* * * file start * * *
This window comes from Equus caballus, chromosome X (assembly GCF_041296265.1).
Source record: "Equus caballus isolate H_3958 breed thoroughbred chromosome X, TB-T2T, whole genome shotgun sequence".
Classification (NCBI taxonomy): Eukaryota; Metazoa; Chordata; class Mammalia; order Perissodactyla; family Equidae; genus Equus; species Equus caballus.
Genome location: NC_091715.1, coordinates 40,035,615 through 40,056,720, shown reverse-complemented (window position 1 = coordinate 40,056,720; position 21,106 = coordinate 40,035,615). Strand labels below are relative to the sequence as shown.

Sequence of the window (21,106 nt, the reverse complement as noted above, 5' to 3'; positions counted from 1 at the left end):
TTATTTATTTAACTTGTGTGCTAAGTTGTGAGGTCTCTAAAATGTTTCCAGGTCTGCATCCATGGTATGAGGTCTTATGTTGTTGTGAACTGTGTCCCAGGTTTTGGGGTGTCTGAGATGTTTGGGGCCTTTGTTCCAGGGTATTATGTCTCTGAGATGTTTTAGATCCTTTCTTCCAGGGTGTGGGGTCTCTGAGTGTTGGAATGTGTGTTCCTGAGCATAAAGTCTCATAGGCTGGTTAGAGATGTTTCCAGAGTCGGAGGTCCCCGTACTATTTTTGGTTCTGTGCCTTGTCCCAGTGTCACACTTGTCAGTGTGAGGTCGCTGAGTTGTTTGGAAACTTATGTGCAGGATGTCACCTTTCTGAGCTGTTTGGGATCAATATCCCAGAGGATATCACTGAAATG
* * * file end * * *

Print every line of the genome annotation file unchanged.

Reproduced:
This window comes from Equus caballus, chromosome X (assembly GCF_041296265.1).
Source record: "Equus caballus isolate H_3958 breed thoroughbred chromosome X, TB-T2T, whole genome shotgun sequence".
Classification (NCBI taxonomy): Eukaryota; Metazoa; Chordata; class Mammalia; order Perissodactyla; family Equidae; genus Equus; species Equus caballus.
Genome location: NC_091715.1, coordinates 40,035,615 through 40,056,720, shown reverse-complemented (window position 1 = coordinate 40,056,720; position 21,106 = coordinate 40,035,615). Strand labels below are relative to the sequence as shown.

Sequence of the window (21,106 nt, the reverse complement as noted above, 5' to 3'; positions counted from 1 at the left end):
TTATTTATTTAACTTGTGTGCTAAGTTGTGAGGTCTCTAAAATGTTTCCAGGTCTGCATCCATGGTATGAGGTCTTATGTTGTTGTGAACTGTGTCCCAGGTTTTGGGGTGTCTGAGATGTTTGGGGCCTTTGTTCCAGGGTATTATGTCTCTGAGATGTTTTAGATCCTTTCTTCCAGGGTGTGGGGTCTCTGAGTGTTGGAATGTGTGTTCCTGAGCATAAAGTCTCATAGGCTGGTTAGAGATGTTTCCAGAGTCGGAGGTCCCCGTACTATTTTTGGTTCTGTGCCTTGTCCCAGTGTCACACTTGTCAGTGTGAGGTCGCTGAGTTGTTTGGAAACTTATGTGCAGGATGTCACCTTTCTGAGCTGTTTGGGATCAATATCCCAGAGGATATCACTGAAATG